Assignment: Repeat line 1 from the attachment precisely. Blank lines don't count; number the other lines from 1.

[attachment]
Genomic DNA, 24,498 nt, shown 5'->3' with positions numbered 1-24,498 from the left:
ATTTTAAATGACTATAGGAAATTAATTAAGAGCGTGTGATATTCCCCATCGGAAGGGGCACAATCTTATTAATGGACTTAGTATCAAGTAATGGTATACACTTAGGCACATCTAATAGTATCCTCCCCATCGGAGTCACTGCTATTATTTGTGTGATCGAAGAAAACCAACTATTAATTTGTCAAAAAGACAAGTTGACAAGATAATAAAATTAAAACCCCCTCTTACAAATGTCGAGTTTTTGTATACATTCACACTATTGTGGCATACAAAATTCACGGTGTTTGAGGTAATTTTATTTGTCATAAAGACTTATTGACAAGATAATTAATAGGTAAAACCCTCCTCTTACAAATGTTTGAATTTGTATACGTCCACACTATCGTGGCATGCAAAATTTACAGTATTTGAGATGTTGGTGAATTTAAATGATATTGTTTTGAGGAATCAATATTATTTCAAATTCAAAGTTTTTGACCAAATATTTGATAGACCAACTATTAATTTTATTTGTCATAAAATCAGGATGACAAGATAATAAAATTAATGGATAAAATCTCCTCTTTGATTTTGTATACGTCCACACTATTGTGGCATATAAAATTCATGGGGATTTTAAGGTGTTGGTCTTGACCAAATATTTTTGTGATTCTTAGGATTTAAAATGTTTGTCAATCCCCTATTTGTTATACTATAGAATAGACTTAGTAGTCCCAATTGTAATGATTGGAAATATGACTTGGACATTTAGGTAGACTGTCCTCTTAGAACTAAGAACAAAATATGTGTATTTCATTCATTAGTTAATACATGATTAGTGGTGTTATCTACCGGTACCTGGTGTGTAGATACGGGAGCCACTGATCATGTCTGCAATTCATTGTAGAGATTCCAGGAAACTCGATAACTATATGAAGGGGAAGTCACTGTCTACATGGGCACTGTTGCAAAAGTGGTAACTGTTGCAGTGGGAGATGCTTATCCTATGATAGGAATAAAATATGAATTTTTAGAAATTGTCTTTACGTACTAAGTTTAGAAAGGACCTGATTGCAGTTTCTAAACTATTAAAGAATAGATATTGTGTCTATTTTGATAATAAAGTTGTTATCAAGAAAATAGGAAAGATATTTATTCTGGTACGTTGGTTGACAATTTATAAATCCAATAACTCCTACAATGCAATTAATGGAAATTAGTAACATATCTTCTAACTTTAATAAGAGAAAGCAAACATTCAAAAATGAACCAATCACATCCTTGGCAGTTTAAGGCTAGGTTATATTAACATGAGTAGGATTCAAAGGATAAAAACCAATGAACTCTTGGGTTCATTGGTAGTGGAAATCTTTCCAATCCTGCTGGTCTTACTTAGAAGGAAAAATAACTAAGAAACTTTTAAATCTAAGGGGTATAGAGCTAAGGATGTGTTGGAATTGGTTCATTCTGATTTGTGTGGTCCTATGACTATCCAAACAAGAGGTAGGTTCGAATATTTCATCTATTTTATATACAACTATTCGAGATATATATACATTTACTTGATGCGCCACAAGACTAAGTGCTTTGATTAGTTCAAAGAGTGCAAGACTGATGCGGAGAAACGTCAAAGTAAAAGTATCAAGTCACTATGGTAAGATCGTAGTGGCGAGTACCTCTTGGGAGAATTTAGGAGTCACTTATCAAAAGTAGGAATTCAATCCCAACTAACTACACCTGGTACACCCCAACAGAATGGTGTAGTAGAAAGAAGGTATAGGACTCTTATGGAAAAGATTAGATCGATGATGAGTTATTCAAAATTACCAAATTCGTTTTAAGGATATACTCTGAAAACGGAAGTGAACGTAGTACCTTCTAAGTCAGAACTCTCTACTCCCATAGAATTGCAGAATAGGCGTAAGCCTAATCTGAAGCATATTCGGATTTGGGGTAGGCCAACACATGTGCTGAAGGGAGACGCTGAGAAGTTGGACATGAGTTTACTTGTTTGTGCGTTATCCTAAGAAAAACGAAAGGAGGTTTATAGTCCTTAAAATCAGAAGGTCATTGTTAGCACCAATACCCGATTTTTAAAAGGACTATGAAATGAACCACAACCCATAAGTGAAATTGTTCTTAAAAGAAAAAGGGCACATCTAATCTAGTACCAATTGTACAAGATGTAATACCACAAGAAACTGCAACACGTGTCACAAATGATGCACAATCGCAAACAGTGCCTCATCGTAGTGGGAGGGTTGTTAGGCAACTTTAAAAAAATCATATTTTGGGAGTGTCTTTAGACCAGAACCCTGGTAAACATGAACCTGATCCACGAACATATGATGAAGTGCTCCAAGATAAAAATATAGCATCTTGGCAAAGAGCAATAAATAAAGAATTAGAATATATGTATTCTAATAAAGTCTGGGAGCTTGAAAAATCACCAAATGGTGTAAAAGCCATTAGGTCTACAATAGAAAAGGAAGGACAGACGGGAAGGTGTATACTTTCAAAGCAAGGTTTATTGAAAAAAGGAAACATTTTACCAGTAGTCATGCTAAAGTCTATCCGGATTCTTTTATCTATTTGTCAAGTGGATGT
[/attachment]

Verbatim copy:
Genomic DNA, 24,498 nt, shown 5'->3' with positions numbered 1-24,498 from the left: